From Publishers Weekly
From the author of Hanging Time and Burning Time comes an intense thriller centering around the suspicious death of a former psychiatric patient, Raymond Cowles. Fourteen years before he's found dead with a plastic bag over his head, Cowles was "cured" of his homosexual fantasies by the beautiful and ambitious Clara Treadwell, then a resident at the New York Psychiatric Centre. Now Treadwell, currently director of the center, and her former mentor, Harold Dickey, face allegations of malpractice and sexual impropriety arising from Cowles's death. Detective April Woo and Sergeant Mike Sanchez of the NYPD quickly become twin thorns in Treadwell's side, and romance blossoms between them. When someone begins playing malicious gags on Treadwell (used condoms planted in her desk-drawer and daybook), she blames Dickey, whom she seduced and discarded on her way to the top. Treadwell's trouble doubles when a lethal mixture of booze and Elavil kills the embittered man who'd loved and helped her. Woo and Sanchez realize there's a connection between the deaths of Dickey and Cowles, but they must walk a long and tortuous road before getting at the truth. On the way to a predictable ending, Glass provides several surprises, characters motivated by a lively cast of inner demons and, above all, a world where much is not as it initially seems. In Glass's dark vision, the cops need policing, and the shrinks are in dire need of psychiatric help.
Copyright 1996 Reed Business Information, Inc.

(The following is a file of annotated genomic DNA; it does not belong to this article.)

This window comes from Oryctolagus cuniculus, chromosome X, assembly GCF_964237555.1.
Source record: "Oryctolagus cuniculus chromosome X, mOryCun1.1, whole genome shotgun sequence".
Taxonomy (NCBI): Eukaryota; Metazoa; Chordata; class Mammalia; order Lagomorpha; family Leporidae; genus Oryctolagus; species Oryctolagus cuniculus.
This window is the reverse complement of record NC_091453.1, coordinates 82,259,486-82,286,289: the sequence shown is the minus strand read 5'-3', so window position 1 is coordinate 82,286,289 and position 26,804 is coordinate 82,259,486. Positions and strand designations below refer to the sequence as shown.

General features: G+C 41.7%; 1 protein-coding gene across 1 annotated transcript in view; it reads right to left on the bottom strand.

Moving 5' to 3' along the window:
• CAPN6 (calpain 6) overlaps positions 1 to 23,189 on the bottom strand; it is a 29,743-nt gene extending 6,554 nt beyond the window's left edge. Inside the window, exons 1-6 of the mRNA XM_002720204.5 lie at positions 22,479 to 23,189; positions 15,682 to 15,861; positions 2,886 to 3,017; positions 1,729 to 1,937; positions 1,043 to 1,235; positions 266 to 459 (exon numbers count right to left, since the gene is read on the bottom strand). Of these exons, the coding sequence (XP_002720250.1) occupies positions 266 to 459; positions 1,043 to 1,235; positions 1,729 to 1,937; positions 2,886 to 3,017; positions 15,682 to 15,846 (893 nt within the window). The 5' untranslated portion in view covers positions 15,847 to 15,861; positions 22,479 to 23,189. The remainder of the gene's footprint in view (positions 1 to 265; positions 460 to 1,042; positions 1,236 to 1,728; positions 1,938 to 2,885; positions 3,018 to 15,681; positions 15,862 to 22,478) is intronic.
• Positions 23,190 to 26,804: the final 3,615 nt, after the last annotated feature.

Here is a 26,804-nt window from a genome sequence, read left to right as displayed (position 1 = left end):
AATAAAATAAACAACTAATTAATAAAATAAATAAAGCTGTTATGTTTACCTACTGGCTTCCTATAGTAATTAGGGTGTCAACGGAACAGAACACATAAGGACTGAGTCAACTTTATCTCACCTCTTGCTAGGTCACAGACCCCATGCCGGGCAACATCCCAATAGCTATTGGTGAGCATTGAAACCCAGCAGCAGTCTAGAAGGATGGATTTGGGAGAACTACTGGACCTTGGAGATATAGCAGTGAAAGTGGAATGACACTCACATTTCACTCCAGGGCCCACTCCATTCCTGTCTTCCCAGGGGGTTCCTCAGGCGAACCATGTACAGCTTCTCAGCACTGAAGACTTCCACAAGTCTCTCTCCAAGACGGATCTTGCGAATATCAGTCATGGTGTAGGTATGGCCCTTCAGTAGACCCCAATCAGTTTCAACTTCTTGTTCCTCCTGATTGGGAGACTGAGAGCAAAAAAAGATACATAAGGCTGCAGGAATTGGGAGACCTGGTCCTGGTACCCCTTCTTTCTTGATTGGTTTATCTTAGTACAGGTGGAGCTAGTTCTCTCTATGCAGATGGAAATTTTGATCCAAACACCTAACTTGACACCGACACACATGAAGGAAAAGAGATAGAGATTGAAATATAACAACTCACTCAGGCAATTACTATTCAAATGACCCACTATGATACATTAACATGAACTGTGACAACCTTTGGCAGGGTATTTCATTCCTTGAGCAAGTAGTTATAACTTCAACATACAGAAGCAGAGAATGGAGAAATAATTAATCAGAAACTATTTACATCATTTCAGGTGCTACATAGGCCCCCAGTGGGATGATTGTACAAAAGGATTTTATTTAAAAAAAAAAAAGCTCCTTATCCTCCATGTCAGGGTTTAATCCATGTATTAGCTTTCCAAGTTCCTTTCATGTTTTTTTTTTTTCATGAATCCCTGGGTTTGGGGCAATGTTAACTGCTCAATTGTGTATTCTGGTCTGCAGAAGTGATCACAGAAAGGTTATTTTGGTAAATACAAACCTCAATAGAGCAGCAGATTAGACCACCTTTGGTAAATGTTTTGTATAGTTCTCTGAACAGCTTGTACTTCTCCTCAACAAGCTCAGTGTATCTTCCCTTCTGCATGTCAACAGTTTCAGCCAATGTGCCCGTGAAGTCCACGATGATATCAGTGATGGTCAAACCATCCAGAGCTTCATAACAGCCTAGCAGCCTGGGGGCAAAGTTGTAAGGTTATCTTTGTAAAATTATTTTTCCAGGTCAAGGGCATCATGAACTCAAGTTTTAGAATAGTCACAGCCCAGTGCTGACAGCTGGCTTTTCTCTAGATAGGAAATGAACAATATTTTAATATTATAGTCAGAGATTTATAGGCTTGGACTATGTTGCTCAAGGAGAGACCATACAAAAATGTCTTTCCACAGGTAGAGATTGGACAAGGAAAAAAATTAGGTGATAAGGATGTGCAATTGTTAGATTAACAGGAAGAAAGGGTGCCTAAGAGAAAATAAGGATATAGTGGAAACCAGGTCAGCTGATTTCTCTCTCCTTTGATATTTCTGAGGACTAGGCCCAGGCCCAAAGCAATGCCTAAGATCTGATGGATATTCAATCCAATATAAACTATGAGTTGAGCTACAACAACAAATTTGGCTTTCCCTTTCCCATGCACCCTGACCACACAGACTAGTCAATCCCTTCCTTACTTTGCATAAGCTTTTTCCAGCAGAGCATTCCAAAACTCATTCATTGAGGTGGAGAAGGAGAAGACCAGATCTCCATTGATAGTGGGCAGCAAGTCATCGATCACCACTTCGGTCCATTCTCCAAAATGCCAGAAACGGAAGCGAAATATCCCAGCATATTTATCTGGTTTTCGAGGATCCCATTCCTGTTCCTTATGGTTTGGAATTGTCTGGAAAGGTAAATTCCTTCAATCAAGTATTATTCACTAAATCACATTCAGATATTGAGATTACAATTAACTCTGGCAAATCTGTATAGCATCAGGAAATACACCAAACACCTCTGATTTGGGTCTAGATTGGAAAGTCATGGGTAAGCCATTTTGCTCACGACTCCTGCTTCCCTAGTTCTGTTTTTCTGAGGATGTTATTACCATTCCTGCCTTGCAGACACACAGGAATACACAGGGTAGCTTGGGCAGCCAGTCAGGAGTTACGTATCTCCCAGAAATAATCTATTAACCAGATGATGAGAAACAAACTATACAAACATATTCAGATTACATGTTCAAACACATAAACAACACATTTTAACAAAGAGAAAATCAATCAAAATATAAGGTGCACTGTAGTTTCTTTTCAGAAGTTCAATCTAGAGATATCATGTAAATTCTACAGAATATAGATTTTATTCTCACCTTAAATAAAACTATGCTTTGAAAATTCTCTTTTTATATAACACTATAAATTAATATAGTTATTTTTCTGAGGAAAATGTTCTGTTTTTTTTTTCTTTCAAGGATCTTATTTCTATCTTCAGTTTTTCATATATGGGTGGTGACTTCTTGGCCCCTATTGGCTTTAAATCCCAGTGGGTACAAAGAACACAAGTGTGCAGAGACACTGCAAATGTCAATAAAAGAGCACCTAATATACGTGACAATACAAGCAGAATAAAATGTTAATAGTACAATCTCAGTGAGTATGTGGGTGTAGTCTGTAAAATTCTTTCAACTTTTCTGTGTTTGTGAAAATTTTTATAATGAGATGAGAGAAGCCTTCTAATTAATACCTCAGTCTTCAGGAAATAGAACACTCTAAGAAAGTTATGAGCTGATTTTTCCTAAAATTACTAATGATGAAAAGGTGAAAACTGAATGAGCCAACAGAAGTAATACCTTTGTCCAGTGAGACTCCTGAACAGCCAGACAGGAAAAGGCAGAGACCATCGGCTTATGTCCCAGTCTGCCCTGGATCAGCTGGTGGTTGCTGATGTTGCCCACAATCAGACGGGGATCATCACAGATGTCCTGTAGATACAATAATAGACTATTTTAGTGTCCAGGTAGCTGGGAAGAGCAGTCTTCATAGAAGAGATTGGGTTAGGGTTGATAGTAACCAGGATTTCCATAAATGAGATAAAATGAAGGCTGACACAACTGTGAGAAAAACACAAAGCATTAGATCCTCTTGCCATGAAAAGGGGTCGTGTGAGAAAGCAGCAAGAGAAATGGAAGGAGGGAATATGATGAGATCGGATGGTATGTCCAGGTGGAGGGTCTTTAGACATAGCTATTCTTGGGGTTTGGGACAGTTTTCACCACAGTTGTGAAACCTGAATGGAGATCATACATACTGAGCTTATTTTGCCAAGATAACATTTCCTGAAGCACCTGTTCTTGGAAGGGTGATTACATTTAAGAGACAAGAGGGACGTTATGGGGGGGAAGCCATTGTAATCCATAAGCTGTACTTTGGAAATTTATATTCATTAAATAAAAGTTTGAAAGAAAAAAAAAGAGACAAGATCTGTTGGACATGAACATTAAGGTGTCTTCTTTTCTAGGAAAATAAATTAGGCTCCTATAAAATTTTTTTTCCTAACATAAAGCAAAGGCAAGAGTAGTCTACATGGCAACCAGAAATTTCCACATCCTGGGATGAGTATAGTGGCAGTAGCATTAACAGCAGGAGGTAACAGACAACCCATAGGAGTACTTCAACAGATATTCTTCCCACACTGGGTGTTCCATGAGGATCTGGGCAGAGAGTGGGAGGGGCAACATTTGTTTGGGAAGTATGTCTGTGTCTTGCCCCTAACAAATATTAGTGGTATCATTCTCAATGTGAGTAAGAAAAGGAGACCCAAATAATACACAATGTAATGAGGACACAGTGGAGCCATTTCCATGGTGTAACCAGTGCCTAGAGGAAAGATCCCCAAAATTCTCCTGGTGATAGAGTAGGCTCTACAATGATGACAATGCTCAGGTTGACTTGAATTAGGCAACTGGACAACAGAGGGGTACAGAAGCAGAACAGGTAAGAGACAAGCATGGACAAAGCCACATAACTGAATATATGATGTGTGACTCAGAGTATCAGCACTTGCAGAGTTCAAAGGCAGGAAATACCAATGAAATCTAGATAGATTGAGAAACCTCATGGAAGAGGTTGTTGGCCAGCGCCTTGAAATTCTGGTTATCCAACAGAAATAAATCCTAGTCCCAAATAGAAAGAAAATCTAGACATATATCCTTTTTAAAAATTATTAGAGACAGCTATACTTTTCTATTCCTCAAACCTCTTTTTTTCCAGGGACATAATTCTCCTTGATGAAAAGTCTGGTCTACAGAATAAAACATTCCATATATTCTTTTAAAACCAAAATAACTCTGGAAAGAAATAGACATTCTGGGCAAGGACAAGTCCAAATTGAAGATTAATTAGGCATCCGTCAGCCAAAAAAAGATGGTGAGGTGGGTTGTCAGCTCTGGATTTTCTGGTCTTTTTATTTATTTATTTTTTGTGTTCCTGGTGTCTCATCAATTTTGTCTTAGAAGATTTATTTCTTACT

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In her sixth book, Glass brings back NYPD Detective April Woo, her partner Mike Sanchez, and psychiatrist Jason Frank. This time, the focus is on New York's prestigious Psychiatric Centre, its director, Dr. Clara Treadwell, and the tragic suicide of Ray Cowles, one of Treadwell's former patients. Unfortunately, this is a tangled and confusing story, which lacks Glass' usual taut plotting and gripping suspense. The plot revolves around the discovery that Cowles' suicide may have been a homicide. Along with the main plot, there are assorted subplots involving Woo and her quest for advancement, Sanchez's oft-foiled attempts to win Woo's affections, and Frank's on-again-off-again marriage. Despite its lack of focus, the novel is worth buying for Glass' flashes of ingenuity and humor as she describes Woo's demanding, old-fashioned Chinese mother and the ambivalent relationship between Woo and Sanchez. Another plus: Glass' intriguing descriptions of cop-shop politics. A misstep, yes, but a series worth supporting. Emily Melton
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